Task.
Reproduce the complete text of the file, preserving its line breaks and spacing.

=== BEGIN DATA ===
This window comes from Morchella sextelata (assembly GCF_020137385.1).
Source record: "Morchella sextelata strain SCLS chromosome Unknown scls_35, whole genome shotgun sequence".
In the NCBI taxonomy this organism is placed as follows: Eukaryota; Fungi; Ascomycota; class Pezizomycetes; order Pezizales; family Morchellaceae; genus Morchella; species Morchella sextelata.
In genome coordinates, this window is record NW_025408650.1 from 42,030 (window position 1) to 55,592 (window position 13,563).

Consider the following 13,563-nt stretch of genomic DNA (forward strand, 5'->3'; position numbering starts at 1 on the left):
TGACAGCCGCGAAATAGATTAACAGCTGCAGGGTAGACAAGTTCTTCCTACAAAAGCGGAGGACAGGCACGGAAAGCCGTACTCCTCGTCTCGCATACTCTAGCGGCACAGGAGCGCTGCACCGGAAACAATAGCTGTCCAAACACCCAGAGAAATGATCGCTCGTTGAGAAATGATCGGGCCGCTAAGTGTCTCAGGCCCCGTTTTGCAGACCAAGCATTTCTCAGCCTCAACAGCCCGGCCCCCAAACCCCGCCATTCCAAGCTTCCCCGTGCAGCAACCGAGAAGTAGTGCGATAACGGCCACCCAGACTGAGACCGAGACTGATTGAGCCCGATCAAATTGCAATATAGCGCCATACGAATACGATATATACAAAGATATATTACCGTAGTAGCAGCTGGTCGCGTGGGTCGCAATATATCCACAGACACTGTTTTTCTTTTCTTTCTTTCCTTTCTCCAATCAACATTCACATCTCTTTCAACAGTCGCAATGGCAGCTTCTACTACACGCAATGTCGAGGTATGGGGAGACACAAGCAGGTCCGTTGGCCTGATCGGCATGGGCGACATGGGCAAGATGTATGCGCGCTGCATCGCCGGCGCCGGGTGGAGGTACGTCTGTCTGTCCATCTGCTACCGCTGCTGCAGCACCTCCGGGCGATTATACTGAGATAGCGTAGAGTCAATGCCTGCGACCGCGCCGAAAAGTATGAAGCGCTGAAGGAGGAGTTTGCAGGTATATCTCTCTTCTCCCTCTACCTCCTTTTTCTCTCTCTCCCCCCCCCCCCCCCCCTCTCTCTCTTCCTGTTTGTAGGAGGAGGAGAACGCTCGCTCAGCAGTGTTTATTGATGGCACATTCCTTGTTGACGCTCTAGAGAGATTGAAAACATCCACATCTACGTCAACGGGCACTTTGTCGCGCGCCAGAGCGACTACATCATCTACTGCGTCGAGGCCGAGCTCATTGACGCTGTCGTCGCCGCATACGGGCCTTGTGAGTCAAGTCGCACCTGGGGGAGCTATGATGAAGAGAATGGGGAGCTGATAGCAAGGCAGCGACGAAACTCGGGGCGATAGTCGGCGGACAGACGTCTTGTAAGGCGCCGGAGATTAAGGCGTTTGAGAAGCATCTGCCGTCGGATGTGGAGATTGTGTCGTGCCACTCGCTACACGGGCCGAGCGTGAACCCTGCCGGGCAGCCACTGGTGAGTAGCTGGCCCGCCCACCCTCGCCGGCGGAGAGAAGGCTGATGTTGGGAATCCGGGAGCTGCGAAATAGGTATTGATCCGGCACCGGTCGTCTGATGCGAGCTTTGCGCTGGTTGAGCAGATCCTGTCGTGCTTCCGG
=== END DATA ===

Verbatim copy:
This window comes from Morchella sextelata (assembly GCF_020137385.1).
Source record: "Morchella sextelata strain SCLS chromosome Unknown scls_35, whole genome shotgun sequence".
In the NCBI taxonomy this organism is placed as follows: Eukaryota; Fungi; Ascomycota; class Pezizomycetes; order Pezizales; family Morchellaceae; genus Morchella; species Morchella sextelata.
In genome coordinates, this window is record NW_025408650.1 from 42,030 (window position 1) to 55,592 (window position 13,563).

Consider the following 13,563-nt stretch of genomic DNA (forward strand, 5'->3'; position numbering starts at 1 on the left):
TGACAGCCGCGAAATAGATTAACAGCTGCAGGGTAGACAAGTTCTTCCTACAAAAGCGGAGGACAGGCACGGAAAGCCGTACTCCTCGTCTCGCATACTCTAGCGGCACAGGAGCGCTGCACCGGAAACAATAGCTGTCCAAACACCCAGAGAAATGATCGCTCGTTGAGAAATGATCGGGCCGCTAAGTGTCTCAGGCCCCGTTTTGCAGACCAAGCATTTCTCAGCCTCAACAGCCCGGCCCCCAAACCCCGCCATTCCAAGCTTCCCCGTGCAGCAACCGAGAAGTAGTGCGATAACGGCCACCCAGACTGAGACCGAGACTGATTGAGCCCGATCAAATTGCAATATAGCGCCATACGAATACGATATATACAAAGATATATTACCGTAGTAGCAGCTGGTCGCGTGGGTCGCAATATATCCACAGACACTGTTTTTCTTTTCTTTCTTTCCTTTCTCCAATCAACATTCACATCTCTTTCAACAGTCGCAATGGCAGCTTCTACTACACGCAATGTCGAGGTATGGGGAGACACAAGCAGGTCCGTTGGCCTGATCGGCATGGGCGACATGGGCAAGATGTATGCGCGCTGCATCGCCGGCGCCGGGTGGAGGTACGTCTGTCTGTCCATCTGCTACCGCTGCTGCAGCACCTCCGGGCGATTATACTGAGATAGCGTAGAGTCAATGCCTGCGACCGCGCCGAAAAGTATGAAGCGCTGAAGGAGGAGTTTGCAGGTATATCTCTCTTCTCCCTCTACCTCCTTTTTCTCTCTCTCCCCCCCCCCCCCCCCCTCTCTCTCTTCCTGTTTGTAGGAGGAGGAGAACGCTCGCTCAGCAGTGTTTATTGATGGCACATTCCTTGTTGACGCTCTAGAGAGATTGAAAACATCCACATCTACGTCAACGGGCACTTTGTCGCGCGCCAGAGCGACTACATCATCTACTGCGTCGAGGCCGAGCTCATTGACGCTGTCGTCGCCGCATACGGGCCTTGTGAGTCAAGTCGCACCTGGGGGAGCTATGATGAAGAGAATGGGGAGCTGATAGCAAGGCAGCGACGAAACTCGGGGCGATAGTCGGCGGACAGACGTCTTGTAAGGCGCCGGAGATTAAGGCGTTTGAGAAGCATCTGCCGTCGGATGTGGAGATTGTGTCGTGCCACTCGCTACACGGGCCGAGCGTGAACCCTGCCGGGCAGCCACTGGTGAGTAGCTGGCCCGCCCACCCTCGCCGGCGGAGAGAAGGCTGATGTTGGGAATCCGGGAGCTGCGAAATAGGTATTGATCCGGCACCGGTCGTCTGATGCGAGCTTTGCGCTGGTTGAGCAGATCCTGTCGTGCTTCCGG